Discovery and speciesEdit
In 2012, the type species Europejara olcadesorum was named and described by Romain Vullo, Jesús Marugán-Lobón, Alexander Kellner, Angela Buscalioni, Bernard Gomez, Montserrat de la Fuente and José Moratalla. The generic name combines the names of Europe and the related genus Tapejara, in reference to the fact that Europejara is the first tapejarid found in that continent. The specific name refers to the Olcades, the Celtiberic tribe inhabiting the region of Cuenca, the location of the find, in Antiquity.
The holotype, MCCM-LH 9413, was uncovered at the Las Hoyas site in a chalkstone layer of the Calizas de La Huergina Formation dating from the late Barremian. It consists of a partial skull with lower jaws, compressed on a slab and counterslab. Two elements of the hyoid are present also. The skull has been vertically crushed, the lower jaws horizontally. The specimen was prepared by Mercedes Llandres Serrano, and is part of the Las Hoyas collection of the Museo de las Ciencias de Castilla–La Mancha.
Europejara is a relatively small form with an estimated wingspan of two metres. The jaws are toothless and the lower jaws bear a large downwards pointing crest.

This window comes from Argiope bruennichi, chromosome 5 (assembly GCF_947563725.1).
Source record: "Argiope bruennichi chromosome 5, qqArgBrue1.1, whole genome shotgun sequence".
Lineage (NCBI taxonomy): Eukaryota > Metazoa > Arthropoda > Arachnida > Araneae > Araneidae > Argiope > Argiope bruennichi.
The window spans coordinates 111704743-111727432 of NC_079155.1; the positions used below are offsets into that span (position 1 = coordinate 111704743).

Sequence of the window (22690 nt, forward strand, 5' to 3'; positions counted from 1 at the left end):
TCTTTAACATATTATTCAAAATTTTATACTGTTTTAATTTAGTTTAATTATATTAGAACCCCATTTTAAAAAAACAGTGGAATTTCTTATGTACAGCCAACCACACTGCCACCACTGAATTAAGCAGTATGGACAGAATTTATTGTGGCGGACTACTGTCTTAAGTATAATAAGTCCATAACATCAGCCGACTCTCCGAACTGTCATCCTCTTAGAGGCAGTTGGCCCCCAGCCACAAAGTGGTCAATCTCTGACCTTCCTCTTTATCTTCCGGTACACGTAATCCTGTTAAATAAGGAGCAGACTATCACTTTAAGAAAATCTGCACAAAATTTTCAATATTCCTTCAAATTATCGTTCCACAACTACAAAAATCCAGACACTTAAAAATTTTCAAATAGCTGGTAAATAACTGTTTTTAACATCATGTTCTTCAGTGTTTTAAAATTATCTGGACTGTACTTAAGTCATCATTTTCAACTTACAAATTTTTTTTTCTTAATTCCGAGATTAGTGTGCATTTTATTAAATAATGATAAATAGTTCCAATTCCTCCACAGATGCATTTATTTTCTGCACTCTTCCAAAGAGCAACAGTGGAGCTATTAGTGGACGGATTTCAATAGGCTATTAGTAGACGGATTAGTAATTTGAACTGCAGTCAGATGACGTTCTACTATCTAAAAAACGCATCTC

The describers established three autapomorphies, unique derived traits. The crest on the lower jaws is curved to the back. The crest is deeper than its base, measured from the front to the back, is wide. The crest is four times deeper than the back of the jaw. Two other diagnostic traits were indicated: the inner side of the lower jaw is thickened, causing a convex curvature; the inner side shows some shallow, but well-demarcated, depressions.
Due to the crushing of the skull, its fragments, mainly representing elements from the area around the right eye socket, show little detail. The lower jaws have a preserved length of twenty-three centimetres and an estimated original length of 255 millimetres. In their front parts the lower jaws are fused by a symphysis into a mandibula. The symphysis has a concave upper profile and features a large crest on the underside, pointing downwards for at least nine centimetres. The back edge of the crest is recurved; the curvature of the front edge cannot be exactly established because of damage. The crest is the longest relative to lower jaw length of any known pterosaur. The internal bone structure of the crest is spongy. The rod-like first ceratobranchialia pair of the hyoid have a length of 135 millimetres and a cross-section of two millimetres.